I was also supposed to go for blood work this morning, but when I checked the hours I saw that the lab doesn’t open until 8:00. I’ve been up since 5, and can’t go that long without coffee. I’m hoping the lab will be open on Good Friday so I can do it then. (There’s no school that day.)

Have a good weekend.

Song of the Day: The Observation by Donovan

8 Responses to “The Power of Observation”

  1. Would there be a way for you to tape that lesson? Then you could at least show it to the Principal.

  2. LA said

    I am so proud of you! It’s great you are being a good advocate for yourself. Something too many people don’t know how or are afraid to do and they end up feeling overlooked and unappreciated.

    As for the salon treatments…ahhhh. Hope you come home relaxed and well coiffed. Mwah! ~LA

  3. I think Mary hit on a good idea. Maybe you can get it videotaped so that he can see just what it is you did for this project. Also, maybe you can get the teachers or students that you help (as well as the school paper editor) to write letters stating what all you do for them. It can’t hurt and since the principal can’t really “see you in action” as it were, he will get an idea of all that you really do on a regular basis.

    Enjoy your massage and salon trip…Steph time…yay!!!

  4. Jim said

    You could write up a memo in which you document all of the things you do, a report to management on your activities and accomplishments for academic year 2007-2008. (Frankly, I think that in most situations management does not really have a clue about half of what their employees are do, so this is a good idea for anyone to do.) See if you can quantify things (they love that) such as “assisted English 11 by developing and delivering two 30-minute presentations on how to search Internet databases. These presentations were delivered to 37 students.” and also statistics such as increased student-hours of usage of computer lab, etc. If your school system has developed a formal mission statement or if the administration has developed any favorite slogans, try to find some way of connecting your activities to their verbiage.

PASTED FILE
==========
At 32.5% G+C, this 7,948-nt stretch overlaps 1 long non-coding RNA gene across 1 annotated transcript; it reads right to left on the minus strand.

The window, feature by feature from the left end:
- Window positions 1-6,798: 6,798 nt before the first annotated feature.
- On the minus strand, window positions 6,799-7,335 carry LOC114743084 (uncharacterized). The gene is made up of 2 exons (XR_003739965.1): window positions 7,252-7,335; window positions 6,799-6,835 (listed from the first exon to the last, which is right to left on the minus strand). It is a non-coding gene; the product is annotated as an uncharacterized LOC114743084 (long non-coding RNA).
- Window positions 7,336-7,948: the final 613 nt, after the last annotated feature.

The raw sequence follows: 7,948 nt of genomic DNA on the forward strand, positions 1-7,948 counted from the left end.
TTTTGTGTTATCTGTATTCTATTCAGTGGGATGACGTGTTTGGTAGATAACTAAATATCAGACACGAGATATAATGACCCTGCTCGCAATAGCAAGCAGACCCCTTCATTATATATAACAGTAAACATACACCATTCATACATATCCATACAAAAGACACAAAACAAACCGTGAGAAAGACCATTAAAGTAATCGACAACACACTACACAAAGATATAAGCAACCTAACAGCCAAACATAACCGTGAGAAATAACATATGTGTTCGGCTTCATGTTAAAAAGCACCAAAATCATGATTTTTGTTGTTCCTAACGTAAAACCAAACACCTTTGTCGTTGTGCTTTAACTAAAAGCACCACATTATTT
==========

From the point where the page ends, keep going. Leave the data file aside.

Yeah, and what Mary said. The video of your presentation is not only something you can use as extra documentation of what you do, you can use it to polish your performance looking forward to when you can nail down an observation commitment for next year.

    Good luck.

  5. I certainly agree that whatever you can do to document all the extra efforts you make in your job should be brought to the attention of your superiors* (and I use that word* loosely) So many of us create and facilitate so things run smoothly and offer even more options to our co-workers and never get any credit for it. You should not be afraid to blow your own horn. No one else will do it and you have earned some recognition for a job well done. Good luck.
    Hope the chiropractor visits are helpful. If you find the right person; it might make a huge difference for you.

  6. mercystreet said

    I agree with everyone about trying to video tape or documenting. Good luck.

  7. LeAnn said

    I also agree with everyone. You definately should tape your work. Of course you could have your principal subcribe to your blog!!! BTW, it sounds like those English teachers could never make it without you!!! Great job!!

  8. terri t. said

    RYC: Thank you so much. Funny, I often think of YOU reading the same words when I read my essay for the day. Sometimes I feel like I am regurgiating the words in my blog and I don’t put enough of my own feelings into it. Since you read the real source, do you think my blogs are too boring?